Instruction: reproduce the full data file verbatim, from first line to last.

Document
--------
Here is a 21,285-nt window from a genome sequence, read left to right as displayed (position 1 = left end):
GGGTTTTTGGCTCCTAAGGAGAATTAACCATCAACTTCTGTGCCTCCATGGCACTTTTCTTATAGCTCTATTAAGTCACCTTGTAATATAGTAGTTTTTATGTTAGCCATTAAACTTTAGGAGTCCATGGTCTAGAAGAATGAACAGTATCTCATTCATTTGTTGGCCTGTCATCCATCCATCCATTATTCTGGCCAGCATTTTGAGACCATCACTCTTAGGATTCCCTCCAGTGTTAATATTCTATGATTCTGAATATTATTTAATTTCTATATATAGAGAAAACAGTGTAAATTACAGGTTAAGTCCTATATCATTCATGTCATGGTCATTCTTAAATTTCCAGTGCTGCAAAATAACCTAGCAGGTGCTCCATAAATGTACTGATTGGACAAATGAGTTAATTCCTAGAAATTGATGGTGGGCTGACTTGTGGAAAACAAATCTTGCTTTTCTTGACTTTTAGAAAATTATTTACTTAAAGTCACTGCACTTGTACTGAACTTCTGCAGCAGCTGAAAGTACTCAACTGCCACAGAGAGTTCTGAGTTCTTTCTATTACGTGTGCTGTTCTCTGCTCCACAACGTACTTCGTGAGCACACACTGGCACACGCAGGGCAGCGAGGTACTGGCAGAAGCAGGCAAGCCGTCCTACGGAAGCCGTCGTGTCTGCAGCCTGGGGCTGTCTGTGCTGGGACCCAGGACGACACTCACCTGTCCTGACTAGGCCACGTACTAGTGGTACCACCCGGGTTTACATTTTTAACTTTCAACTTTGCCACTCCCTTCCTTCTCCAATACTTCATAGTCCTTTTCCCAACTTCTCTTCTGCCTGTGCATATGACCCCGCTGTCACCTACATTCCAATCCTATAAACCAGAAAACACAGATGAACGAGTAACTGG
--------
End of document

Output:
Here is a 21,285-nt window from a genome sequence, read left to right as displayed (position 1 = left end):
GGGTTTTTGGCTCCTAAGGAGAATTAACCATCAACTTCTGTGCCTCCATGGCACTTTTCTTATAGCTCTATTAAGTCACCTTGTAATATAGTAGTTTTTATGTTAGCCATTAAACTTTAGGAGTCCATGGTCTAGAAGAATGAACAGTATCTCATTCATTTGTTGGCCTGTCATCCATCCATCCATTATTCTGGCCAGCATTTTGAGACCATCACTCTTAGGATTCCCTCCAGTGTTAATATTCTATGATTCTGAATATTATTTAATTTCTATATATAGAGAAAACAGTGTAAATTACAGGTTAAGTCCTATATCATTCATGTCATGGTCATTCTTAAATTTCCAGTGCTGCAAAATAACCTAGCAGGTGCTCCATAAATGTACTGATTGGACAAATGAGTTAATTCCTAGAAATTGATGGTGGGCTGACTTGTGGAAAACAAATCTTGCTTTTCTTGACTTTTAGAAAATTATTTACTTAAAGTCACTGCACTTGTACTGAACTTCTGCAGCAGCTGAAAGTACTCAACTGCCACAGAGAGTTCTGAGTTCTTTCTATTACGTGTGCTGTTCTCTGCTCCACAACGTACTTCGTGAGCACACACTGGCACACGCAGGGCAGCGAGGTACTGGCAGAAGCAGGCAAGCCGTCCTACGGAAGCCGTCGTGTCTGCAGCCTGGGGCTGTCTGTGCTGGGACCCAGGACGACACTCACCTGTCCTGACTAGGCCACGTACTAGTGGTACCACCCGGGTTTACATTTTTAACTTTCAACTTTGCCACTCCCTTCCTTCTCCAATACTTCATAGTCCTTTTCCCAACTTCTCTTCTGCCTGTGCATATGACCCCGCTGTCACCTACATTCCAATCCTATAAACCAGAAAACACAGATGAACGAGTAACTGG